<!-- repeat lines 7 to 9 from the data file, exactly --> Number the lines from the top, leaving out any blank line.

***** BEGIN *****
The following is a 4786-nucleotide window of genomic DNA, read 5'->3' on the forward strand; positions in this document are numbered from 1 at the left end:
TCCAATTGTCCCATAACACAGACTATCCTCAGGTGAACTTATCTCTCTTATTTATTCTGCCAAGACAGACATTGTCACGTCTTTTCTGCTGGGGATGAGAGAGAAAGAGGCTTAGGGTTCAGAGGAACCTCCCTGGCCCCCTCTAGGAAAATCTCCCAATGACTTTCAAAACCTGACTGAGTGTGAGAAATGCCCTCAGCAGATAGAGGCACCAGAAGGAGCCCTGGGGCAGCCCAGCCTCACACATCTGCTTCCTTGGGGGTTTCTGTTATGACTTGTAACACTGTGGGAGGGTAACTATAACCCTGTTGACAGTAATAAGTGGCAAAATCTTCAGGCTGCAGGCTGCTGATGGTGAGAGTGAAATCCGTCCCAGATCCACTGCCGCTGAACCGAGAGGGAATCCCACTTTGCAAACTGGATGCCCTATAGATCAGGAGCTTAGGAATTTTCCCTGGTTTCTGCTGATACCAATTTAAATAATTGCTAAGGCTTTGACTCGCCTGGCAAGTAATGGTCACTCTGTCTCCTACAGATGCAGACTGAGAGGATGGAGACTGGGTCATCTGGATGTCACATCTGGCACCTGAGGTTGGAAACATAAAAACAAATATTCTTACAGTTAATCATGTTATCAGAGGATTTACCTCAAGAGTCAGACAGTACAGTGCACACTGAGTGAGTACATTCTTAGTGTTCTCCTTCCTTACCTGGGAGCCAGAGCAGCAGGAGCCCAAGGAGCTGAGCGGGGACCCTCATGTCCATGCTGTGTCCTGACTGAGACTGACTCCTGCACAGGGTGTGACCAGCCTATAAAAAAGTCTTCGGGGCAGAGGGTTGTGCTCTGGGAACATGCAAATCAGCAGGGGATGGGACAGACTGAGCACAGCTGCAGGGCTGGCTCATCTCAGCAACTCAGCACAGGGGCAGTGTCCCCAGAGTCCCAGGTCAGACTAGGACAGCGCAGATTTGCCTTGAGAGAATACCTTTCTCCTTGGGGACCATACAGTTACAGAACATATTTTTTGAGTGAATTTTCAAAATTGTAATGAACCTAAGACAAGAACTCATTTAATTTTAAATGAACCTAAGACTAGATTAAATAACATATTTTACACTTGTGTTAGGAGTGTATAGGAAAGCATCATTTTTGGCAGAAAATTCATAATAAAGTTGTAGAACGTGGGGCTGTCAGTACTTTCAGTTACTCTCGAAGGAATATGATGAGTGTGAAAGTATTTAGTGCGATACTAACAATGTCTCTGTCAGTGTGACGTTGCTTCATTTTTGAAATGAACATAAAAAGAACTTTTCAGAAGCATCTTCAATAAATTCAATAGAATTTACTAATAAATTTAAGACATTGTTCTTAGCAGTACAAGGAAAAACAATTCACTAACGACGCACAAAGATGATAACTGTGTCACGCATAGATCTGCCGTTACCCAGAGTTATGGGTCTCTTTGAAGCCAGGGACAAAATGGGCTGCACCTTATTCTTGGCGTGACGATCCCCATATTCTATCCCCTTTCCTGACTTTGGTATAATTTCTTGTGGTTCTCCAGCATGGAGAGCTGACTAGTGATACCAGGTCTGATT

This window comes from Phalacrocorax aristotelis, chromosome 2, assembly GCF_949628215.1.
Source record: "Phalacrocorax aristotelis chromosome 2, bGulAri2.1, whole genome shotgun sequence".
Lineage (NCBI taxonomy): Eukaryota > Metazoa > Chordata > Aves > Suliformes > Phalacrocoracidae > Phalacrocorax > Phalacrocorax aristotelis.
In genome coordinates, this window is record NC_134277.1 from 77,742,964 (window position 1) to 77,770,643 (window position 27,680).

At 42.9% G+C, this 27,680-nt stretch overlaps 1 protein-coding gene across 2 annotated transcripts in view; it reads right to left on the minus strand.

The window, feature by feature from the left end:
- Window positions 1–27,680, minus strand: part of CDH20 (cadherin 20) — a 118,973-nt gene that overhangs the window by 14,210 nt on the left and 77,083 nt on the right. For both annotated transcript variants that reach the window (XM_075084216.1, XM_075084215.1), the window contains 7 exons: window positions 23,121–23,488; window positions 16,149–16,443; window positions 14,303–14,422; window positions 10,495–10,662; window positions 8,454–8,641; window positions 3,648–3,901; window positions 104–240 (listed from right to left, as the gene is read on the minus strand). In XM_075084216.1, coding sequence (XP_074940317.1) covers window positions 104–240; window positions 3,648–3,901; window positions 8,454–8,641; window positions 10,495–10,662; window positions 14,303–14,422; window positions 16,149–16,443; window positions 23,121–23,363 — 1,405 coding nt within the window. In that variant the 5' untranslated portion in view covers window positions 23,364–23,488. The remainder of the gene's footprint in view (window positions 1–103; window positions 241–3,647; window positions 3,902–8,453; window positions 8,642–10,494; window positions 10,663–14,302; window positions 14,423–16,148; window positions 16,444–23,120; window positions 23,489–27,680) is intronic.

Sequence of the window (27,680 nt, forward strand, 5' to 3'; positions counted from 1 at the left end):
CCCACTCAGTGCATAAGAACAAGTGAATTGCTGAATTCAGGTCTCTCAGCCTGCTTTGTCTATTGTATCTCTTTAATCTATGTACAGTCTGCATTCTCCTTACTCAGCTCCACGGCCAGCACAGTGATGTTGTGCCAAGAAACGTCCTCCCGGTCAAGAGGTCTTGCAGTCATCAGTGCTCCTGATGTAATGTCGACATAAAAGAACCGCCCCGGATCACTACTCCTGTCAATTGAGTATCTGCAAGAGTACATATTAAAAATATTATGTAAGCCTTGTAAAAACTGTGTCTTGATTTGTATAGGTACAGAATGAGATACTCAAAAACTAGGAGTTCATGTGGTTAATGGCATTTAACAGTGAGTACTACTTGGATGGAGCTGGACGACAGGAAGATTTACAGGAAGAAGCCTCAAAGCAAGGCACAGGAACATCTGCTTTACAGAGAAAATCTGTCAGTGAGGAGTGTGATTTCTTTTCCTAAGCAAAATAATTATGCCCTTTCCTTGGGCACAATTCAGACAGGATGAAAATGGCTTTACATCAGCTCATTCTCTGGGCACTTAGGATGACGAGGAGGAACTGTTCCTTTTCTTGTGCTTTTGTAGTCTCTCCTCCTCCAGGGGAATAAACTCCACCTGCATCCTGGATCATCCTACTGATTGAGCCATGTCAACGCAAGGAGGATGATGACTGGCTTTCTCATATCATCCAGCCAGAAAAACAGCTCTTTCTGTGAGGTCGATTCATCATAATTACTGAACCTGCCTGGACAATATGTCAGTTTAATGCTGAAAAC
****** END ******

At 42.9% G+C, this 27,680-nt stretch overlaps 1 protein-coding gene across 2 annotated transcripts in view; it reads right to left on the minus strand.

The window, feature by feature from the left end:
- Window positions 1–27,680, minus strand: part of CDH20 (cadherin 20) — a 118,973-nt gene that overhangs the window by 14,210 nt on the left and 77,083 nt on the right. For both annotated transcript variants that reach the window (XM_075084216.1, XM_075084215.1), the window contains 7 exons: window positions 23,121–23,488; window positions 16,149–16,443; window positions 14,303–14,422; window positions 10,495–10,662; window positions 8,454–8,641; window positions 3,648–3,901; window positions 104–240 (listed from right to left, as the gene is read on the minus strand). In XM_075084216.1, coding sequence (XP_074940317.1) covers window positions 104–240; window positions 3,648–3,901; window positions 8,454–8,641; window positions 10,495–10,662; window positions 14,303–14,422; window positions 16,149–16,443; window positions 23,121–23,363 — 1,405 coding nt within the window. In that variant the 5' untranslated portion in view covers window positions 23,364–23,488. The remainder of the gene's footprint in view (window positions 1–103; window positions 241–3,647; window positions 3,902–8,453; window positions 8,642–10,494; window positions 10,663–14,302; window positions 14,423–16,148; window positions 16,444–23,120; window positions 23,489–27,680) is intronic.